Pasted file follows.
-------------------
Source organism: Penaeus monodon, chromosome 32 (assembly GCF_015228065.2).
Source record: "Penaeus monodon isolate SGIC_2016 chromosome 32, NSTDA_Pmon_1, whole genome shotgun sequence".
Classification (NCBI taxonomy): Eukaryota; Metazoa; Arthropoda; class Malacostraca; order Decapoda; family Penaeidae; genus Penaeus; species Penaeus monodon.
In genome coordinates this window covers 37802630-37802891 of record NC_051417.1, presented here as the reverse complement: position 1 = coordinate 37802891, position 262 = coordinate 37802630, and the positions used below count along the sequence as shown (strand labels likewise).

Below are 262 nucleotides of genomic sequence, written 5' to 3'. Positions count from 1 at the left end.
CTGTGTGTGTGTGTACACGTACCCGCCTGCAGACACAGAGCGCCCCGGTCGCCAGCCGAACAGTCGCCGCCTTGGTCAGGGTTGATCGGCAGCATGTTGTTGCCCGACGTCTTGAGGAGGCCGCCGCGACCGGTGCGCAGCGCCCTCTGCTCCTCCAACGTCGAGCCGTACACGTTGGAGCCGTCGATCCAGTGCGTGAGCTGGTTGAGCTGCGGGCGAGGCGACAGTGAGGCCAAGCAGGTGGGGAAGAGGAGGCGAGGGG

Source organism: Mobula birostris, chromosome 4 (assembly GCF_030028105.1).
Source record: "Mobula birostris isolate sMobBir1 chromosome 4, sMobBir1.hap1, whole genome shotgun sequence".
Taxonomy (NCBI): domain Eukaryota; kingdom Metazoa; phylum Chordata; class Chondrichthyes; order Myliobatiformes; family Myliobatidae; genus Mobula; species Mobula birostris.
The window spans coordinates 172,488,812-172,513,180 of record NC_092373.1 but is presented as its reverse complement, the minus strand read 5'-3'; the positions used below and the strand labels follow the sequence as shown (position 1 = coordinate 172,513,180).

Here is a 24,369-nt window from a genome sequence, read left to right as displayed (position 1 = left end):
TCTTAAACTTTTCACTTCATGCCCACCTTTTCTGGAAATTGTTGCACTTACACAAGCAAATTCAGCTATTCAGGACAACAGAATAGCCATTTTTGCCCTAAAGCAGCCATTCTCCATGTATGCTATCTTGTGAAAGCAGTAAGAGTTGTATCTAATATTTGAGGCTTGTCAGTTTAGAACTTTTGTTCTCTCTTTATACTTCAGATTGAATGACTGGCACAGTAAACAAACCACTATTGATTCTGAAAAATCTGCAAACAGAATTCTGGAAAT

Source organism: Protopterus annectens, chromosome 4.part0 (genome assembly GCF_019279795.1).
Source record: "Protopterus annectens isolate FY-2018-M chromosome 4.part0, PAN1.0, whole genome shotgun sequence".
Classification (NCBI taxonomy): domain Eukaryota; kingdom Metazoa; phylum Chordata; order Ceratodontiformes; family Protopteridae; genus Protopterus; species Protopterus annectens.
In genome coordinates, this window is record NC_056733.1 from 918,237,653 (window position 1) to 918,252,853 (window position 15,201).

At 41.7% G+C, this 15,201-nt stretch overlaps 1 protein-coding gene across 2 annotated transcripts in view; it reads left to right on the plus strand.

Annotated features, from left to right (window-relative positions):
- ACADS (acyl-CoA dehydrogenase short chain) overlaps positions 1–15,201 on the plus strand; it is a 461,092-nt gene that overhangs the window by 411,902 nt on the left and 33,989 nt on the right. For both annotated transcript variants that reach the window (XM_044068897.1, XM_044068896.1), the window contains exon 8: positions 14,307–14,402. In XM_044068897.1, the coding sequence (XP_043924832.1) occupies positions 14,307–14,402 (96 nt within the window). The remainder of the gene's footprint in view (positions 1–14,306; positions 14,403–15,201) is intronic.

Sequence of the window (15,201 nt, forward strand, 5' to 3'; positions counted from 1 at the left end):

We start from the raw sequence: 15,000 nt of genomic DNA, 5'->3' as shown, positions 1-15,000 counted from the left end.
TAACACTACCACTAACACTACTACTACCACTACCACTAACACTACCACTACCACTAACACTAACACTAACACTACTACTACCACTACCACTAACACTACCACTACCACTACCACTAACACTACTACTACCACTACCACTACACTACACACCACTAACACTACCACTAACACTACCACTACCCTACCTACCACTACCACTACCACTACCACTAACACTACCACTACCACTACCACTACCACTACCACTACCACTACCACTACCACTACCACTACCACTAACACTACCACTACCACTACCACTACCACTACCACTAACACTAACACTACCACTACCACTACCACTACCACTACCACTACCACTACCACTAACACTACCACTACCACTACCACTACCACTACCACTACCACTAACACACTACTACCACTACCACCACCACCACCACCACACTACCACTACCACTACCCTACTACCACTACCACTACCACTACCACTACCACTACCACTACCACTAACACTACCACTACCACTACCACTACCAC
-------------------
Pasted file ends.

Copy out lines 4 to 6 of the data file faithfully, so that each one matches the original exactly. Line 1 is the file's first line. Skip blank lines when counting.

In genome coordinates this window covers 37802630-37802891 of record NC_051417.1, presented here as the reverse complement: position 1 = coordinate 37802891, position 262 = coordinate 37802630, and the positions used below count along the sequence as shown (strand labels likewise).

Below are 262 nucleotides of genomic sequence, written 5' to 3'. Positions count from 1 at the left end.
CTGTGTGTGTGTGTACACGTACCCGCCTGCAGACACAGAGCGCCCCGGTCGCCAGCCGAACAGTCGCCGCCTTGGTCAGGGTTGATCGGCAGCATGTTGTTGCCCGACGTCTTGAGGAGGCCGCCGCGACCGGTGCGCAGCGCCCTCTGCTCCTCCAACGTCGAGCCGTACACGTTGGAGCCGTCGATCCAGTGCGTGAGCTGGTTGAGCTGCGGGCGAGGCGACAGTGAGGCCAAGCAGGTGGGGAAGAGGAGGCGAGGGG